I’ve been working to develop the ramification on my trident maple for several years now but the progress has been slow. This year I’m trying something different to see if I can speed up the process.
I usually let new shoots run a bit before trimming them and I defoliate the tree 2-4 times a year depending on its vigor. This year I’m going to keep new growth in check by maintaining the tree’s silhouette throughout the growing season. To do this, I will trim all vigorous shoots as they emerge, even if this means working on the tree every few days.
That’s the plan anyway – it’s early April now and I’m already behind! You can see in the photo below that the apex has rounded out some and a few shoots are breaking away from the silhouette.
Trident maple – healthy apex
I cut back all shoots that were leaving the general silhouette and left the interior branches alone. When the new leaves harden off, it will be time to defoliate – another opportunity to cut elongating shoots.
After removing the new shoots
I’m hoping that keeping the vigorous shoots in check will improve the tree’s balance. If, however, I don’t see much progress by the end of the year, I’ll look to try yet another approach next spring.
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Looks good Jonas.
Can you be more specific as what you mean “progress has been slow”? How do the branches appear? How do they develop? How would you rather they develop? Sorry if I’m probing too much, but I’m just trying to wrap my head around the situation. I’m working on my doctorate at the University of California, Riverside in plant physiology (mainly resource use efficiency of plants…i.e. water, nutrients, light, allocation of sugars, etc.) Maybe we can put our heads together to develop different strategies if this one doesn’t work out. Feel free to contact me via email.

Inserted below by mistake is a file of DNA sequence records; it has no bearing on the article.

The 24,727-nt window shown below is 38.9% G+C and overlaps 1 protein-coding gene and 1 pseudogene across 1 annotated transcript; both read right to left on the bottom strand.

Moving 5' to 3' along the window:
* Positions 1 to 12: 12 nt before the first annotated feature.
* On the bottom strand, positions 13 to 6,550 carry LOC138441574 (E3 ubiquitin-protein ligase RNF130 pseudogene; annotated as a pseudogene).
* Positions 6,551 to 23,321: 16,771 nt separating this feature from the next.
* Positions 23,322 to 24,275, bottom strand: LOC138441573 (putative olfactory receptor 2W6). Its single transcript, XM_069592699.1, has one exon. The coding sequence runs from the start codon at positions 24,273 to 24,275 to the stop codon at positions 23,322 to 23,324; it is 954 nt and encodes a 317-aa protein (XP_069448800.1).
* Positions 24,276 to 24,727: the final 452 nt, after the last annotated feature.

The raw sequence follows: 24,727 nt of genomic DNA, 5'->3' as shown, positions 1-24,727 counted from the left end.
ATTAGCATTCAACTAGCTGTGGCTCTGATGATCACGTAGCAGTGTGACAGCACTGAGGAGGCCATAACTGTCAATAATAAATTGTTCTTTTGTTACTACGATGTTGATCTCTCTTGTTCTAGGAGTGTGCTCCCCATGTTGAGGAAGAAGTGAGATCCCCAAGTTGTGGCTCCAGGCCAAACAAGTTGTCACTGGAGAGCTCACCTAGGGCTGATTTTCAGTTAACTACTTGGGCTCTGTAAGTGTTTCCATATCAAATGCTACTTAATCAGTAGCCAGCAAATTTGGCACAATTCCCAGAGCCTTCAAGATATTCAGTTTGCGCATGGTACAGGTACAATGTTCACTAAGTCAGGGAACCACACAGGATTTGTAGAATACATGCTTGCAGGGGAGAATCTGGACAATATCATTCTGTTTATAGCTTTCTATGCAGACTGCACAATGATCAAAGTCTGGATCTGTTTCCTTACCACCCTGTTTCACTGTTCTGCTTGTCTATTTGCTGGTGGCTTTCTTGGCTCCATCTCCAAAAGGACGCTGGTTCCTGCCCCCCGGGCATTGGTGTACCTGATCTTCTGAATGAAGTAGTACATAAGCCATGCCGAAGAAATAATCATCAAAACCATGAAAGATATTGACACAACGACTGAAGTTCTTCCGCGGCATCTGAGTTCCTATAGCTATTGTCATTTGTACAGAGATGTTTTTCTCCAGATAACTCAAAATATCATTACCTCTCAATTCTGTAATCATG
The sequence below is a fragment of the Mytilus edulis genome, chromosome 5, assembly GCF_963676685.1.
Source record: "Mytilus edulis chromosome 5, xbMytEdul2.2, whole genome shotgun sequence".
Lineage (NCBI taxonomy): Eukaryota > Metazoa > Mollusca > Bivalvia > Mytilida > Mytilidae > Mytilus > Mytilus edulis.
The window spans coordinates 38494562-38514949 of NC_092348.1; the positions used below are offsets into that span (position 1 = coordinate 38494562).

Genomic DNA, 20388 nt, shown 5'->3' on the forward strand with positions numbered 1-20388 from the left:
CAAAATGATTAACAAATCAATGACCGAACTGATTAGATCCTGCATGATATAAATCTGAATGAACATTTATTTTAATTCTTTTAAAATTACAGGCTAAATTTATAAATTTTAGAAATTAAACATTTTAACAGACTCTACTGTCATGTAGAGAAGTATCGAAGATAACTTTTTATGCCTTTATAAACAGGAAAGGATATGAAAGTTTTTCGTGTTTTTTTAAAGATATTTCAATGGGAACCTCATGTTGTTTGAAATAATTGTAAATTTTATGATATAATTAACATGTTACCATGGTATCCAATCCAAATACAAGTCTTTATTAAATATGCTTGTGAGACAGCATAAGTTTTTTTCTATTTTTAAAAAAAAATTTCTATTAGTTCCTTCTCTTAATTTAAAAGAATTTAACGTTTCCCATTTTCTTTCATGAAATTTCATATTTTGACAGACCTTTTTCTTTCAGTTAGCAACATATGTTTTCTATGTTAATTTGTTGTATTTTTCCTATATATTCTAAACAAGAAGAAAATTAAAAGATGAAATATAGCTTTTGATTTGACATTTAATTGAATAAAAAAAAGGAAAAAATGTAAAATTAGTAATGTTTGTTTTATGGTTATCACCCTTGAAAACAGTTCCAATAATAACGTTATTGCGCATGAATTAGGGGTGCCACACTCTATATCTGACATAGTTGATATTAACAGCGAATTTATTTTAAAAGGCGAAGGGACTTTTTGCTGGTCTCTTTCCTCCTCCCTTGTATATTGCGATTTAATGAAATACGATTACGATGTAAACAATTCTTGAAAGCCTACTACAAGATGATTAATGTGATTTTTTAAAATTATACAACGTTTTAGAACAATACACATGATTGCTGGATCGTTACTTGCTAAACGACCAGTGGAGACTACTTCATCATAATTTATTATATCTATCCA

Jonas Dupuich says
Hi Ryan – thanks for the good questions. By slow progress I mean that I haven’t increased the overall branch density as quickly as I’d like. Increasing branch density while maintaining a full silhouette is typically slow work. An alternative is cutting back heavily and developing new branches from scratch, but since the basics are in place on this tree, I’m taking the slow road and working with what I have. I’m hoping that I can divert energy into the tree’s interior by removing vigorous exterior shoots as they develop.
It’s great to hear that you’re studying plant physiology – I think we’d all be curious to hear if your work has led to any insights for bonsai (especially if you have ideas for developing ume, one of the more stubborn deciduous bonsai varieties). I’ll let you know if I think of any specific questions – please feel free to email ideas anytime.